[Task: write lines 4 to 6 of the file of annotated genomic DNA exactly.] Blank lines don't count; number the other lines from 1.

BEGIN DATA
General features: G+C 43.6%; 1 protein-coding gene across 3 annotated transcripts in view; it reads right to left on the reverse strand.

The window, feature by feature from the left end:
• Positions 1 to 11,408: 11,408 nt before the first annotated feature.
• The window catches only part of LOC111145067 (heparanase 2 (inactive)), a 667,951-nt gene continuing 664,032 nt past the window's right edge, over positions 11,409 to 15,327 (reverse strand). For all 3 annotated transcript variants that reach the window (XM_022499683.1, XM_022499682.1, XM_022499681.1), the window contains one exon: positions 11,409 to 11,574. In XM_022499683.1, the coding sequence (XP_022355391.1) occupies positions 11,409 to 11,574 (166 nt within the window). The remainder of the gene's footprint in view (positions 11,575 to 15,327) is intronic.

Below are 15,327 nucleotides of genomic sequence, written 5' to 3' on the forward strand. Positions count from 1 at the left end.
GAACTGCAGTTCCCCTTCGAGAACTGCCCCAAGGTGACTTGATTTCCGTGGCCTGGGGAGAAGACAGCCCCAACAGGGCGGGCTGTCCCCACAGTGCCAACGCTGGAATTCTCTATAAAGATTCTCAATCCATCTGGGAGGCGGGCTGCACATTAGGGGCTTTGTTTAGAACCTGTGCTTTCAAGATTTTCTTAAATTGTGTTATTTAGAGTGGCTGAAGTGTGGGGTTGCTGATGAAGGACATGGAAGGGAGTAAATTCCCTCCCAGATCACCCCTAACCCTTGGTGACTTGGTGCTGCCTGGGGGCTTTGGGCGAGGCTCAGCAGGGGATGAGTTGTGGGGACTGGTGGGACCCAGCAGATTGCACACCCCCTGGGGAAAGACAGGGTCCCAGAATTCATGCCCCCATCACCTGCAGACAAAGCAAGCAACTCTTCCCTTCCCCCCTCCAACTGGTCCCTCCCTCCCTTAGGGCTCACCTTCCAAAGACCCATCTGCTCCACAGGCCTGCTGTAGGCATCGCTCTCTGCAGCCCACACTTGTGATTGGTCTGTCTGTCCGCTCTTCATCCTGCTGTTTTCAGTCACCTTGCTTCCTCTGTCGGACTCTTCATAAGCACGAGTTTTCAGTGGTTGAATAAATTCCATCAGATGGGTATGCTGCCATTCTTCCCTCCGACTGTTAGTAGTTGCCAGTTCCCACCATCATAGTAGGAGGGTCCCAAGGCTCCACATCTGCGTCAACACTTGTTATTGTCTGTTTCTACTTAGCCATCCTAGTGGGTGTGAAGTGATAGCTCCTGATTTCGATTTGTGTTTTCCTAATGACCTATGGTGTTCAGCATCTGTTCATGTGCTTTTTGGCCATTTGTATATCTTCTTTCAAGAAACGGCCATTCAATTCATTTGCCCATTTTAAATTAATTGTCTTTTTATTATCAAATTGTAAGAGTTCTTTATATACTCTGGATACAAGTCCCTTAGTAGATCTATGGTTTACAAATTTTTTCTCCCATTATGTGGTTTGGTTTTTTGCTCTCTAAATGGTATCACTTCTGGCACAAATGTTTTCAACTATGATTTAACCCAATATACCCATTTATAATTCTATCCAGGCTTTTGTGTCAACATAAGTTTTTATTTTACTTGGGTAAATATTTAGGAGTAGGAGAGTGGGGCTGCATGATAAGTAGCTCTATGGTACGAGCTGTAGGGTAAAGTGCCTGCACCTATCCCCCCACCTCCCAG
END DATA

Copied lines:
• The window catches only part of LOC111145067 (heparanase 2 (inactive)), a 667,951-nt gene continuing 664,032 nt past the window's right edge, over positions 11,409 to 15,327 (reverse strand). For all 3 annotated transcript variants that reach the window (XM_022499683.1, XM_022499682.1, XM_022499681.1), the window contains one exon: positions 11,409 to 11,574. In XM_022499683.1, the coding sequence (XP_022355391.1) occupies positions 11,409 to 11,574 (166 nt within the window). The remainder of the gene's footprint in view (positions 11,575 to 15,327) is intronic.

Below are 15,327 nucleotides of genomic sequence, written 5' to 3' on the forward strand. Positions count from 1 at the left end.
GAACTGCAGTTCCCCTTCGAGAACTGCCCCAAGGTGACTTGATTTCCGTGGCCTGGGGAGAAGACAGCCCCAACAGGGCGGGCTGTCCCCACAGTGCCAACGCTGGAATTCTCTATAAAGATTCTCAATCCATCTGGGAGGCGGGCTGCACATTAGGGGCTTTGTTTAGAACCTGTGCTTTCAAGATTTTCTTAAATTGTGTTATTTAGAGTGGCTGAAGTGTGGGGTTGCTGATGAAGGACATGGAAGGGAGTAAATTCCCTCCCAGATCACCCCTAACCCTTGGTGACTTGGTGCTGCCTGGGGGCTTTGGGCGAGGCTCAGCAGGGGATGAGTTGTGGGGACTGGTGGGACCCAGCAGATTGCACACCCCCTGGGGAAAGACAGGGTCCCAGAATTCATGCCCCCATCACCTGCAGACAAAGCAAGCAACTCTTCCCTTCCCCCCTCCAACTGGTCCCTCCCTCCCTTAGGGCTCACCTTCCAAAGACCCATCTGCTCCACAGGCCTGCTGTAGGCATCGCTCTCTGCAGCCCACACTTGTGATTGGTCTGTCTGTCCGCTCTTCATCCTGCTGTTTTCAGTCACCTTGCTTCCTCTGTCGGACTCTTCATAAGCACGAGTTTTCAGTGGTTGAATAAATTCCATCAGATGGGTATGCTGCCATTCTTCCCTCCGACTGTTAGTAGTTGCCAGTTCCCACCATCATAGTAGGAGGGTCCCAAGGCTCCACATCTGCGTCAACACTTGTTATTGTCTGTTTCTACTTAGCCATCCTAGTGGGTGTGAAGTGATAGCTCCTGATTTCGATTTGTGTTTTCCTAATGACCTATGGTGTTCAGCATCTGTTCATGTGCTTTTTGGCCATTTGTATATCTTCTTTCAAGAAACGGCCATTCAATTCATTTGCCCATTTTAAATTAATTGTCTTTTTATTATCAAATTGTAAGAGTTCTTTATATACTCTGGATACAAGTCCCTTAGTAGATCTATGGTTTACAAATTTTTTCTCCCATTATGTGGTTTGGTTTTTTGCTCTCTAAATGGTATCACTTCTGGCACAAATGTTTTCAACTATGATTTAACCCAATATACCCATTTATAATTCTATCCAGGCTTTTGTGTCAACATAAGTTTTTATTTTACTTGGGTAAATATTTAGGAGTAGGAGAGTGGGGCTGCATGATAAGTAGCTCTATGGTACGAGCTGTAGGGTAAAGTGCCTGCACCTATCCCCCCACCTCCCAG